The computer 110 may also include a security module (SM) 182. The SM 182 may be enabled to perform security monitoring, pay-per-use and subscription usage management, and policy enforcement related to terms and conditions associated with paid use. The SM 182 may be particularly suited to securely enabling a computer 110 in a subsidized purchase business model. The SM 182 may be a set of virtualized containers executing on the processor 112 or real containers such as an embedded processor or controller. In one embodiment, the SM 182 is connected to I/O Interface 118 on the SPI bus 144. In another embodiment, the SM 182 may be embodied in the processing unit 112, part of the I/O Interface 118, as a standalone component, or in a hybrid, such as a multi-chip module. A clock 184 may be incorporated into the SM 182 to help ensure tamper resistance. To allow user management of local time setting, including daylight savings or movement between time zones, the clock 184 may maintain its time in a coordinated universal time (UTC) format and user time may be calculated using a user-settable offset. The SM 182 may also include a cryptographic function (not depicted).
Additionally, the SM may include firmware or other form of secure memory 186. The secure memory 186 may include routines or applications that may facilitate the secure operation of the computer 110 through the security module 182. Additionally, the secure memory 186 may include any other data that may be securely accessed, stored, or modified without unauthorized tampering. In one embodiment, the secure memory 186 includes a lower provisioning module (LPM) that manages the allocation of the usage time. The LPM of the secure memory 186 may act as a secure execution environment of the SM 182 and may account for a user's pre-paid access time or subscription information. Additionally, the LPM may be described by U.S. patent application Ser. No. 10/988,907, and U.S. patent application Ser. No. 11/612,433 the entire disclosure of which is hereby incorporated by reference.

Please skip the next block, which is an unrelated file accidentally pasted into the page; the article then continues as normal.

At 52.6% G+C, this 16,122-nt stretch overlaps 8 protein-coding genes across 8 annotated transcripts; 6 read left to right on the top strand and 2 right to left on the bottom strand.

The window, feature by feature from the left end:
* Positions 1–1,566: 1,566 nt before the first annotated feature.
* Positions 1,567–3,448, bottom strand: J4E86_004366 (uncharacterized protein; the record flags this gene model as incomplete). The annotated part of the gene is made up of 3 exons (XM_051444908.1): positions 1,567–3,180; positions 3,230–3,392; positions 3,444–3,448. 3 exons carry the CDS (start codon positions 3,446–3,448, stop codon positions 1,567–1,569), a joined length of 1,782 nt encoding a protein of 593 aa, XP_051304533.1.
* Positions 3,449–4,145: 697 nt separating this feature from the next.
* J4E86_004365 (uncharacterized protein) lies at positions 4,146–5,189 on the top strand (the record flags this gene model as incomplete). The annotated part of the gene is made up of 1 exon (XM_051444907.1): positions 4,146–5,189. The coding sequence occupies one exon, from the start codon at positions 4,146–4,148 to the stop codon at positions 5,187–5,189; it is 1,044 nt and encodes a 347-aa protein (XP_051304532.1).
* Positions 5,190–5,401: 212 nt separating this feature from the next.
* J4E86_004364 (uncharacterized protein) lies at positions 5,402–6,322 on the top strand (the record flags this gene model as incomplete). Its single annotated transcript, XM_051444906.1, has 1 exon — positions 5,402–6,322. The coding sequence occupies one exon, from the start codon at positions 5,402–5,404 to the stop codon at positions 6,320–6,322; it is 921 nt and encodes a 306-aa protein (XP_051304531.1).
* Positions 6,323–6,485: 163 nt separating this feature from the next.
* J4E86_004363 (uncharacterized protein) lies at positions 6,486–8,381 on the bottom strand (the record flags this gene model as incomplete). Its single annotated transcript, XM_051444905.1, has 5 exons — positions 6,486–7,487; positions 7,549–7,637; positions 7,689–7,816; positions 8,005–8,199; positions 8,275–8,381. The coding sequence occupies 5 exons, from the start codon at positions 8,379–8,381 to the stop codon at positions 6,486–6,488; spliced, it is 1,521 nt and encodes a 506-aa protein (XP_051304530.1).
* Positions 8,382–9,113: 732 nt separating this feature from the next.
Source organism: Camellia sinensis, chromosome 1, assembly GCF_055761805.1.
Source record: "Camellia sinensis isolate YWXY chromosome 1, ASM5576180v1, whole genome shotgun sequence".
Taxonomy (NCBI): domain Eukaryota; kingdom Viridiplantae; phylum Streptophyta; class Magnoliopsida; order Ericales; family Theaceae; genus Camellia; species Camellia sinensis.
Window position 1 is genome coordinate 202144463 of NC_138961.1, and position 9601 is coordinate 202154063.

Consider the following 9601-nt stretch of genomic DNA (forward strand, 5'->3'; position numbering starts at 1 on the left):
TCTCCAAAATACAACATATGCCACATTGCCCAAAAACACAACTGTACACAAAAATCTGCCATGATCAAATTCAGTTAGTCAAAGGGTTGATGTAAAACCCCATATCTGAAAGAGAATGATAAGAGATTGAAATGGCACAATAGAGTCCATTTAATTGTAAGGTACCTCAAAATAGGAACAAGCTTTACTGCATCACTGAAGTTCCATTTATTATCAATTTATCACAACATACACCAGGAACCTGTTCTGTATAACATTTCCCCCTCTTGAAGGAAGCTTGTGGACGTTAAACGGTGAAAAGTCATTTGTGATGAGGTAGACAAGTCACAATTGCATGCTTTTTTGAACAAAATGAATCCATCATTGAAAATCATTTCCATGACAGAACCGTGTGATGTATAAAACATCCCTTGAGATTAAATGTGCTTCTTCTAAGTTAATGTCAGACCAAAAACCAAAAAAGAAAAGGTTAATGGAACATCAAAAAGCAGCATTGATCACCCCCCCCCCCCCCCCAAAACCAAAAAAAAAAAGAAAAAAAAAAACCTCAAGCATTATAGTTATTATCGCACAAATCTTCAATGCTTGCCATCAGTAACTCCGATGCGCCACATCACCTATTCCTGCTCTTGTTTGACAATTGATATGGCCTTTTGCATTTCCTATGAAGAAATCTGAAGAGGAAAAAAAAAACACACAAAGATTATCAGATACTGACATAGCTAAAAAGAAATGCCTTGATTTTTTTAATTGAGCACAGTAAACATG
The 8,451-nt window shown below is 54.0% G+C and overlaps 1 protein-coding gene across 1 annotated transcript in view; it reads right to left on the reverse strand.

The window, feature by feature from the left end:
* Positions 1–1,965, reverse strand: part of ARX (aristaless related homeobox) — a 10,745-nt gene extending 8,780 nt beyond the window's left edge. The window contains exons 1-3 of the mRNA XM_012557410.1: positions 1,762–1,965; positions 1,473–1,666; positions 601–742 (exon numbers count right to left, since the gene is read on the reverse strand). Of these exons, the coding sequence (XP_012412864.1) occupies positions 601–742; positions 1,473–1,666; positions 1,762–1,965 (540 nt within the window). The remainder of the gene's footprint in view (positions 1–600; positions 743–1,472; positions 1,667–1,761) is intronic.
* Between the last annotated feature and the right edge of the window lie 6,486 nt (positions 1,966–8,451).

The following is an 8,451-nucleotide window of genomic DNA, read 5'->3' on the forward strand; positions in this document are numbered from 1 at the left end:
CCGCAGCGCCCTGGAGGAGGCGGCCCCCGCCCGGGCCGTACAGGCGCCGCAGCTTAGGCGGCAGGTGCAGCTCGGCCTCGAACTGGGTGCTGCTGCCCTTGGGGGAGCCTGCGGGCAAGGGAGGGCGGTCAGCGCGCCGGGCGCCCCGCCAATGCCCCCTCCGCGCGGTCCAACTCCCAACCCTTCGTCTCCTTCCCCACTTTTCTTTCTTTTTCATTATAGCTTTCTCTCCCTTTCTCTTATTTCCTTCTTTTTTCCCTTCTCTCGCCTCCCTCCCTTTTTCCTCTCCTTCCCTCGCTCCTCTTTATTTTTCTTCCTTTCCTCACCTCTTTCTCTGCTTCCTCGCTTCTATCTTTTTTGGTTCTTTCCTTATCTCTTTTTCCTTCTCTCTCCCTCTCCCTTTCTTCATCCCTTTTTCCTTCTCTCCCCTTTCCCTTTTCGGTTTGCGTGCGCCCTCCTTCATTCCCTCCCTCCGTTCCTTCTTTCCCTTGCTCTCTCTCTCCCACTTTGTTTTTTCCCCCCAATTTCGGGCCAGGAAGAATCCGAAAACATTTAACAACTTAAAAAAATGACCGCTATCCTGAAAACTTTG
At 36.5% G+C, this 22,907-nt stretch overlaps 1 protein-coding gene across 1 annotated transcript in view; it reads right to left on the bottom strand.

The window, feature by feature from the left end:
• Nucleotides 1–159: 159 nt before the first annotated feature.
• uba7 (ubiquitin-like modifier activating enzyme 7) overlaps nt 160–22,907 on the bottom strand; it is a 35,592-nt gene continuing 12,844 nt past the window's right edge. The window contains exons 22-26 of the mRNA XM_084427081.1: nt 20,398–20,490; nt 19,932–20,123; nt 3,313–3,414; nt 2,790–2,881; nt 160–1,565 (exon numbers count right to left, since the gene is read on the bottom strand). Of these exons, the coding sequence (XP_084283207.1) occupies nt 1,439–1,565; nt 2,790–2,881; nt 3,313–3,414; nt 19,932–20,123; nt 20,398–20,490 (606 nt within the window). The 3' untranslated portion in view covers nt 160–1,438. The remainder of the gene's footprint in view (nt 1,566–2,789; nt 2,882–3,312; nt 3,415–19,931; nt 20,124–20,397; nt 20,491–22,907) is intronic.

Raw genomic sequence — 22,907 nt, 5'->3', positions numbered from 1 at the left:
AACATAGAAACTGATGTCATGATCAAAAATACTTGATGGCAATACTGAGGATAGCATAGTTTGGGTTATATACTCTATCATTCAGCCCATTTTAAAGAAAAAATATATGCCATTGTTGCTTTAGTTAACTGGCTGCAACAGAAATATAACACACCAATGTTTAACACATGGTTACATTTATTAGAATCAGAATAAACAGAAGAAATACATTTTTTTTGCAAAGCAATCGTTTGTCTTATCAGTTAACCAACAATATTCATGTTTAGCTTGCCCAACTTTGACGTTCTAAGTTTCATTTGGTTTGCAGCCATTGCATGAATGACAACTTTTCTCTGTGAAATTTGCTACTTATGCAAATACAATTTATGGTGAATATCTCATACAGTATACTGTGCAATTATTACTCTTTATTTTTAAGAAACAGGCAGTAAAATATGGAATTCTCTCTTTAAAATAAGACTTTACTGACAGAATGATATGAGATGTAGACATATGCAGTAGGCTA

The secure memory 186 may also include a cryptographic core that may act as an authentication device for all communication between the SM 182 and other devices. For example, the cryptographic core of the execution unit 225 may provide a processing and encryption subsystem of the security module 182 that reaches a suitable Common Criteria Evaluation Assurance Level to ensure that the computer 110 and any communication with the SM 182 may not be compromised.
The memory 186 may also include storage for system-critical items such as a BIOS for a computer or other electronic device in which the SM 182 is operating. The secure memory 186 may also include memory dedicated to the operation of the SM 182 itself such as storage, for example, for storing metering code to access and decrement subscription data. The secure memory 186 may also act as a repository for subscription or pay-per-use data such as data representing an amount of access time. With the LPM, the access time data may be decremented during computer 110 use. Further, an application for use in providing functionality during limited operation modes, such as a “hardware limited mode,” (HLM) may also be stored in the secure memory 186. To support a limited operation mode, a second BIOS, and optionally, an alternate copy of the second BIOS, may also be stored in the secure memory 186. The second BIOS may be used for booting the computer or other electronic device incorporating the SM 182. The second BIOS may be activated as a secure boot environment to replace the standard BIOS 150 to enforce a subscription or other security policy. Furthermore, the SM 182 may also have an ability to force a system reset at any time which may ensure that pay per use or subscription terms are met, as well as provide a clean environment to start with either a normal or a restricted operation BIOS.